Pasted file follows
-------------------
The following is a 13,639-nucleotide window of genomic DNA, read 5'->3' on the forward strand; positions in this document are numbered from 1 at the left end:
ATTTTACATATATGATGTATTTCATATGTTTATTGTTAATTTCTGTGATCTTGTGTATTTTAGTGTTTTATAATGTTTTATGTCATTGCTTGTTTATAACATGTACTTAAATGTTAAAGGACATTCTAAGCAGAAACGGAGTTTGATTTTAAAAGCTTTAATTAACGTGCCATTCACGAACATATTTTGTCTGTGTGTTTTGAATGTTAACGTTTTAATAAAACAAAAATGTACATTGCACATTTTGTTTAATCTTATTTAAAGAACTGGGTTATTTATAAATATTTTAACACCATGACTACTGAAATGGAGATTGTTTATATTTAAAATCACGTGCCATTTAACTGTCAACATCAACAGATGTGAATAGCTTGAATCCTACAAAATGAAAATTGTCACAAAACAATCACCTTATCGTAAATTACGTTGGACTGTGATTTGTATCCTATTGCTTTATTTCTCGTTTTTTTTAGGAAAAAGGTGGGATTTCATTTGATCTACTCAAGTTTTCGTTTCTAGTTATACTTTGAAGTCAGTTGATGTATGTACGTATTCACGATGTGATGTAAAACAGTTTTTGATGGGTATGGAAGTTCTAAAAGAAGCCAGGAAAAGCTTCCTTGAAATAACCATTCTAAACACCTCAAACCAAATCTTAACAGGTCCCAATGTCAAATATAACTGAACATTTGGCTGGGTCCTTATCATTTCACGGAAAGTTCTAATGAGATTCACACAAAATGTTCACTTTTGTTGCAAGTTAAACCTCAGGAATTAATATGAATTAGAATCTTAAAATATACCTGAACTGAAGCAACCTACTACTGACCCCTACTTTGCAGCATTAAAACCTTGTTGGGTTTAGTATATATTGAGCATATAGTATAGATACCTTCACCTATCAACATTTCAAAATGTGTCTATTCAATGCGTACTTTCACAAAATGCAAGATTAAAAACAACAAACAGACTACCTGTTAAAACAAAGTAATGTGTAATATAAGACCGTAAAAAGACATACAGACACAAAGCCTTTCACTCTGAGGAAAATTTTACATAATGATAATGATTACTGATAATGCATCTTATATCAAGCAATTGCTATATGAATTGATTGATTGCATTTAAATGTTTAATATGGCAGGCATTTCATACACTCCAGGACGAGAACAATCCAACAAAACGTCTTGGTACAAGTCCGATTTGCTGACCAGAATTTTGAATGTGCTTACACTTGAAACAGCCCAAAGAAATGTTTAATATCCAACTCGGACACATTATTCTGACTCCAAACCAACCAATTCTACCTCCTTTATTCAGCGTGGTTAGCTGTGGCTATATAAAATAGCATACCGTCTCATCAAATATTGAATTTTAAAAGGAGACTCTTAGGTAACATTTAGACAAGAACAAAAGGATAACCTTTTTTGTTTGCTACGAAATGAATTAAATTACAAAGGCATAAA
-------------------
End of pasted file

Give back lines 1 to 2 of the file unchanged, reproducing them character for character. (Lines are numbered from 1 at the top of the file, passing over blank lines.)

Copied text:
The following is a 13,639-nucleotide window of genomic DNA, read 5'->3' on the forward strand; positions in this document are numbered from 1 at the left end:
ATTTTACATATATGATGTATTTCATATGTTTATTGTTAATTTCTGTGATCTTGTGTATTTTAGTGTTTTATAATGTTTTATGTCATTGCTTGTTTATAACATGTACTTAAATGTTAAAGGACATTCTAAGCAGAAACGGAGTTTGATTTTAAAAGCTTTAATTAACGTGCCATTCACGAACATATTTTGTCTGTGTGTTTTGAATGTTAACGTTTTAATAAAACAAAAATGTACATTGCACATTTTGTTTAATCTTATTTAAAGAACTGGGTTATTTATAAATATTTTAACACCATGACTACTGAAATGGAGATTGTTTATATTTAAAATCACGTGCCATTTAACTGTCAACATCAACAGATGTGAATAGCTTGAATCCTACAAAATGAAAATTGTCACAAAACAATCACCTTATCGTAAATTACGTTGGACTGTGATTTGTATCCTATTGCTTTATTTCTCGTTTTTTTTAGGAAAAAGGTGGGATTTCATTTGATCTACTCAAGTTTTCGTTTCTAGTTATACTTTGAAGTCAGTTGATGTATGTACGTATTCACGATGTGATGTAAAACAGTTTTTGATGGGTATGGAAGTTCTAAAAGAAGCCAGGAAAAGCTTCCTTGAAATAACCATTCTAAACACCTCAAACCAAATCTTAACAGGTCCCAATGTCAAATATAACTGAACATTTGGCTGGGTCCTTATCATTTCACGGAAAGTTCTAATGAGATTCACACAAAATGTTCACTTTTGTTGCAAGTTAAACCTCAGGAATTAATATGAATTAGAATCTTAAAATATACCTGAACTGAAGCAACCTACTACTGACCCCTACTTTGCAGCATTAAAACCTTGTTGGGTTTAGTATATATTGAGCATATAGTATAGATACCTTCACCTATCAACATTTCAAAATGTGTCTATTCAATGCGTACTTTCACAAAATGCAAGATTAAAAACAACAAACAGACTACCTGTTAAAACAAAGTAATGTGTAATATAAGACCGTAAAAAGACATACAGACACAAAGCCTTTCACTCTGAGGAAAATTTTACATAATGATAATGATTACTGATAATGCATCTTATATCAAGCAATTGCTATATGAATTGATTGATTGCATTTAAATGTTTAATATGGCAGGCATTTCATACACTCCAGGACGAGAACAATCCAACAAAACGTCTTGGTACAAGTCCGATTTGCTGACCAGAATTTTGAATGTGCTTACACTTGAAACAGCCCAAAGAAATGTTTAATATCCAACTCGGACACATTATTCTGACTCCAAACCAACCAATTCTACCTCCTTTATTCAGCGTGGTTAGCTGTGGCTATATAAAATAGCATACCGTCTCATCAAATATTGAATTTTAAAAGGAGACTCTTAGGTAACATTTAGACAAGAACAAAAGGATAACCTTTTTTGTTTGCTACGAAATGAATTAAATTACAAAGGCATAAA